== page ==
Studying the effects of secondhand pot smoke is not entirely novel, but a group of scientists recently conducted a new "hotbox" experiment in light of the increased potency of marijuana over the last few decades and to better understand how nonsmokers were affected emotionally and behaviorally.
A member smokes a marijuana joint in a cannabis club on August 22, 2014 in Barcelona, Spain. Researchers with Johns Hopkins University recently tested the effect of secondhand marijuana smoke on nonsmokers in an extreme situation. (David Ramos/Getty Images)
"This study is a significant update in our knowledge of cannabis smoke effect on nonsmokers and has implications in many arenas, including drugs and driving," Dr. Edward Cone, who performed some of the early secondhand marijuana smoke studies in the 1980s, said in a statement.
The effect of marijuana, including secondhand exposure, is increasingly being called up in front of lawmakers as many states have approved the use of medical marijuana as well as others that have gone so far as to legalize recreational use.
Scientists at Johns Hopkins University created a 10-by-13-foot plexiglass room where they had six somewhat regular weed smokers sit there and smoke in the presence of six nonsmokers — people who had not used cannabis within at least six months prior to the experiment and who tested negative for other drugs and alcohol. In one session, the researchers had ventilation fans running and in another they did not, allowing the room to fill with smoke.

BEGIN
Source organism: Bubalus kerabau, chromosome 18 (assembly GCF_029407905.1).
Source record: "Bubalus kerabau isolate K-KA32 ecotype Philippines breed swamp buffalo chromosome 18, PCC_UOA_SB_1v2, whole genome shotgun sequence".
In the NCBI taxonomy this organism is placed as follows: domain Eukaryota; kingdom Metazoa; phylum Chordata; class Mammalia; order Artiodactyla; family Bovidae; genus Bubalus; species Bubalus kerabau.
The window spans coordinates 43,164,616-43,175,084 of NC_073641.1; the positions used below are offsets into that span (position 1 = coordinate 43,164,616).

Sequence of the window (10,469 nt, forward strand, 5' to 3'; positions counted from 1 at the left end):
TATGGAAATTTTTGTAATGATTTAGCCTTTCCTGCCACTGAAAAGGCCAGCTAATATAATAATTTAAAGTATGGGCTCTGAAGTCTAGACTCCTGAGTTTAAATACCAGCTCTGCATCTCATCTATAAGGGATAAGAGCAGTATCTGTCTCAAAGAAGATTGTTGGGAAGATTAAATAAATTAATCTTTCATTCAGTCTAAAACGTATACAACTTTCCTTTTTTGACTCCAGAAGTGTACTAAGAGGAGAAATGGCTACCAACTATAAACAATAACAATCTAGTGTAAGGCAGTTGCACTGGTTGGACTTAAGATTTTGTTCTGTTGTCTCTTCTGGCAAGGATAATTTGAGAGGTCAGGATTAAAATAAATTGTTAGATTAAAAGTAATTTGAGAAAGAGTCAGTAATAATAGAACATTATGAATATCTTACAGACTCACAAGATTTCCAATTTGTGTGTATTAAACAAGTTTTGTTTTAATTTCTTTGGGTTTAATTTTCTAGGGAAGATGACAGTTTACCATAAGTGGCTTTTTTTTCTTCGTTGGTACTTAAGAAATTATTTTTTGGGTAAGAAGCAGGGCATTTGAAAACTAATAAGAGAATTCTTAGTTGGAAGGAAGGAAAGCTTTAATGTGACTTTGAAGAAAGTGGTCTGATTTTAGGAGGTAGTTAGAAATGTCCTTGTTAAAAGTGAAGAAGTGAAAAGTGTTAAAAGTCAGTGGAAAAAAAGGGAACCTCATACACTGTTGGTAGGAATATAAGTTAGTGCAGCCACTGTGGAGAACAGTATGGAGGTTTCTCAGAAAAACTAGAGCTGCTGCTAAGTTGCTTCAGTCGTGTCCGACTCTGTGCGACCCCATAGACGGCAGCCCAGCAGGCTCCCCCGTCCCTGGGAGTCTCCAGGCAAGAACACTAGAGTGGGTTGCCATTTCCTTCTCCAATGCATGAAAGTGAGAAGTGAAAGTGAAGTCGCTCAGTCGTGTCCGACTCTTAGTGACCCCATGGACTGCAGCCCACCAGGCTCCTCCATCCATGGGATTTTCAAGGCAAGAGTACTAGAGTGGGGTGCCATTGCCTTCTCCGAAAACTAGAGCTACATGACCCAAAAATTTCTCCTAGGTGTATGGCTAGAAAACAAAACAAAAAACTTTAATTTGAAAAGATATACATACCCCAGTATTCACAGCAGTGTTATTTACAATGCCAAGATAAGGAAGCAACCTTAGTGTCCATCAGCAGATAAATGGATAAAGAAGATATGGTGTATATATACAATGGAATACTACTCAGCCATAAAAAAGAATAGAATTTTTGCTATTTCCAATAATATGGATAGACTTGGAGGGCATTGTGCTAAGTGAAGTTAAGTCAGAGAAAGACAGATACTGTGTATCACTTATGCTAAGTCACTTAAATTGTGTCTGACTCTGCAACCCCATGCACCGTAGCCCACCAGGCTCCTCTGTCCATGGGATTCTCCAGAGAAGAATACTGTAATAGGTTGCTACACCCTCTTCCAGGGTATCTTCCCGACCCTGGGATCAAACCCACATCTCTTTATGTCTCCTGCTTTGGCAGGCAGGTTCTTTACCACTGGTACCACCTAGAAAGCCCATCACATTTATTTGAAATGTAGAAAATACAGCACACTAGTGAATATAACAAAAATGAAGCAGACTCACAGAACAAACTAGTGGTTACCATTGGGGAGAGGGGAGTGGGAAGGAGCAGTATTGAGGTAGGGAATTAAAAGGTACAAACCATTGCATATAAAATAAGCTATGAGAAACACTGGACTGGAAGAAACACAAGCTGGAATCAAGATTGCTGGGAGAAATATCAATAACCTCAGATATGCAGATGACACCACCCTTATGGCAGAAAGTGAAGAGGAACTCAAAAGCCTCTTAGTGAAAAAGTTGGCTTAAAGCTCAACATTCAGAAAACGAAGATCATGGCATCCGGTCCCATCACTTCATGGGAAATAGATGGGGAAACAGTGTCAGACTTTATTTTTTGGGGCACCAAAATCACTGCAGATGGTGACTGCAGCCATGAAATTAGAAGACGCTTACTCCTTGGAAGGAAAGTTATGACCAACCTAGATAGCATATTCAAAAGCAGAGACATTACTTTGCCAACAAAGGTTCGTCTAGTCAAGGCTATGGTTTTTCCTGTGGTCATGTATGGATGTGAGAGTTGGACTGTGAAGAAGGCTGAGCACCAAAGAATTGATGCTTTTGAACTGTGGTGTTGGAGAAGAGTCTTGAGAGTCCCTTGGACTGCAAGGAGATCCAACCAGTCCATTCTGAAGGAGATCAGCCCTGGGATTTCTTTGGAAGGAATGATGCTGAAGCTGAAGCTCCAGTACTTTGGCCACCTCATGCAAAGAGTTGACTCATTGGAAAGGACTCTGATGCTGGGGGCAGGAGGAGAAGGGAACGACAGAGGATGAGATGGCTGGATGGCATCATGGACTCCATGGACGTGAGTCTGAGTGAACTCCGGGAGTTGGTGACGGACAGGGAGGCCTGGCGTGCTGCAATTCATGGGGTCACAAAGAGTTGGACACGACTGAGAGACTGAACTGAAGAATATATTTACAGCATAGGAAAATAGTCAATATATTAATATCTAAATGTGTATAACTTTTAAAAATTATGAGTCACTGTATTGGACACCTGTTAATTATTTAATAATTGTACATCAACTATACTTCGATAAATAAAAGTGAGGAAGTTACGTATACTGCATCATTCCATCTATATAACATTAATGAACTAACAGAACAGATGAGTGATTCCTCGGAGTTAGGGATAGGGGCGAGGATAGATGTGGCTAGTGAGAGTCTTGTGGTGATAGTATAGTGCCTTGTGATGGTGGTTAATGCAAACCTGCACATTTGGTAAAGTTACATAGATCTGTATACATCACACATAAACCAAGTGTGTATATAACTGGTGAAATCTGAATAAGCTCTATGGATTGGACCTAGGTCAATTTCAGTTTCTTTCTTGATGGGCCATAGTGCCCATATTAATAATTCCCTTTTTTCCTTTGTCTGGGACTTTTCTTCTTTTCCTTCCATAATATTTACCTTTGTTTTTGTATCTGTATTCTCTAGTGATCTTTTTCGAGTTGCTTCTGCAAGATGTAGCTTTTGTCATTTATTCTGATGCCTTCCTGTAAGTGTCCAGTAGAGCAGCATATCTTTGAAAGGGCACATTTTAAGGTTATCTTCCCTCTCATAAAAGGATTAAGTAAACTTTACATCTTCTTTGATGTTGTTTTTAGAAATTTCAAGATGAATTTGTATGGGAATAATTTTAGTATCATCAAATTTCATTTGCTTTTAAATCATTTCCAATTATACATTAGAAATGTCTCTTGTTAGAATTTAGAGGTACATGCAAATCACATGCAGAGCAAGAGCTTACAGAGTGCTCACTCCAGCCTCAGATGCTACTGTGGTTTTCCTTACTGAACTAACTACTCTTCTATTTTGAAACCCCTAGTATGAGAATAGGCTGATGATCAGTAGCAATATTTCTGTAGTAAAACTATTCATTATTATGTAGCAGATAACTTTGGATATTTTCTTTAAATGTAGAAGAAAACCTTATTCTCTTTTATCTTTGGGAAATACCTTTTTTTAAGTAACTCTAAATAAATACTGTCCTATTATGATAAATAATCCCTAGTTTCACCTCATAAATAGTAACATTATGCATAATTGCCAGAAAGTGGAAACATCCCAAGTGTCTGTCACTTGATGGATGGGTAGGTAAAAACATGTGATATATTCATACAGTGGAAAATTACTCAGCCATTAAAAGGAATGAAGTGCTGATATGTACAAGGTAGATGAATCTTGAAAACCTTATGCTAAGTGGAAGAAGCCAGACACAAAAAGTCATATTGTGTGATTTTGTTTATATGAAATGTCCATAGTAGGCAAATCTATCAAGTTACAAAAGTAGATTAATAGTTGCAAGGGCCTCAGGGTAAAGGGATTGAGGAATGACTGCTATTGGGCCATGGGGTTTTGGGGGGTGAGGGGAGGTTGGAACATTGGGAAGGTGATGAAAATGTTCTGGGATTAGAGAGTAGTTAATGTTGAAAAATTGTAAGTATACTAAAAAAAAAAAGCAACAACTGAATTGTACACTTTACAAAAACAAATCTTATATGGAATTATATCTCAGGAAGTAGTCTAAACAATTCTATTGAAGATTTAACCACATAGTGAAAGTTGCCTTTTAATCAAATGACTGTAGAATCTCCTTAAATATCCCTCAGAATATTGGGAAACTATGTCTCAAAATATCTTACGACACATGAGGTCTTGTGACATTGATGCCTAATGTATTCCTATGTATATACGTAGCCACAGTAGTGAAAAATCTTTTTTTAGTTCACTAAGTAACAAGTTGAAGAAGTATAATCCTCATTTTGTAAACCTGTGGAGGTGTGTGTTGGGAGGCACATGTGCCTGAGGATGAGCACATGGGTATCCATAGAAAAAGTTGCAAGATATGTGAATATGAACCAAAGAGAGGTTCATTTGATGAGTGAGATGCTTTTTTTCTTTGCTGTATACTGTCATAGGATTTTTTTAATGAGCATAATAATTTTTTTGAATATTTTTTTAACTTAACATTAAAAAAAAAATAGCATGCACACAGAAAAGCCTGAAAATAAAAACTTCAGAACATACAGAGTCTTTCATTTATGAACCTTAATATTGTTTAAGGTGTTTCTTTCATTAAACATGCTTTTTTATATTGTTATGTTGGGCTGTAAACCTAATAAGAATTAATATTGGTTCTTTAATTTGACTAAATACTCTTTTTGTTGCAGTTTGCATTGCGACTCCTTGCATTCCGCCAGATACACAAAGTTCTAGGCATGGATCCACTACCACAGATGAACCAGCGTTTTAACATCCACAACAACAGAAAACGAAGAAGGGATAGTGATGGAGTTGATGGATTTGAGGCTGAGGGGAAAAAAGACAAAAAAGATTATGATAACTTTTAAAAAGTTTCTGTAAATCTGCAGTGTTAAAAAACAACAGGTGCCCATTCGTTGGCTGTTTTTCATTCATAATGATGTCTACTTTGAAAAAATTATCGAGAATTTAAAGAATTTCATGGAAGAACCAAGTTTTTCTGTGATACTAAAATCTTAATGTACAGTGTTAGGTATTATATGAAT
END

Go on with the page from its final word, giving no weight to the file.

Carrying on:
After the sessions, all study participants' blood, urine, saliva and hair were measured for tetrahydrocannabinol, the active ingredient in marijuana that gives people a high.
When the room was ventilated, none of the nonsmokers tested positive for THC, but they did test positive in their urine and blood for up to three hours afterward when the room remained unventilated.
Now, what about how the nonsmokers felt? Did they get what's known as a "contact high"? According to the research, when the ventilation system was running, the nonsmokers did say they felt hungry afterward. New York Magazine pointed out that it might not have been the munchies though.
"Lunch hour was approaching," the study authors wrote.
When the room was not ventilated, however, the nonsmokers did report experiencing some symptoms of a high, such as feeling "pleasant," tired and less alert.
In a cognitive test afterward, the researchers found nonsmoking participants in the unventilated room completed the test faster but made more mistakes than when fans were running.
"The behavioral and cognitive effects were minor and consistent with a mild cannabis effect," Dr. Evan Herrmann, a postdoctoral fellow at the university, said.
The effects of exposure to the drug through secondhand smoke were considered mild, but Herrmann said they were significant enough that "some participants did not pass the equivalent of a workplace drug test."
Herrmann explained that this study presented a "worst-case scenario."
"It could happen in the real world, but it couldn’t happen to someone without him or her being aware of it," he said.
The small size and lack of a placebo where sessions were conducted with smokers using cannabis without THC are considered limitations to this study.
These findings were published in the journal Drug and Alcohol Dependence.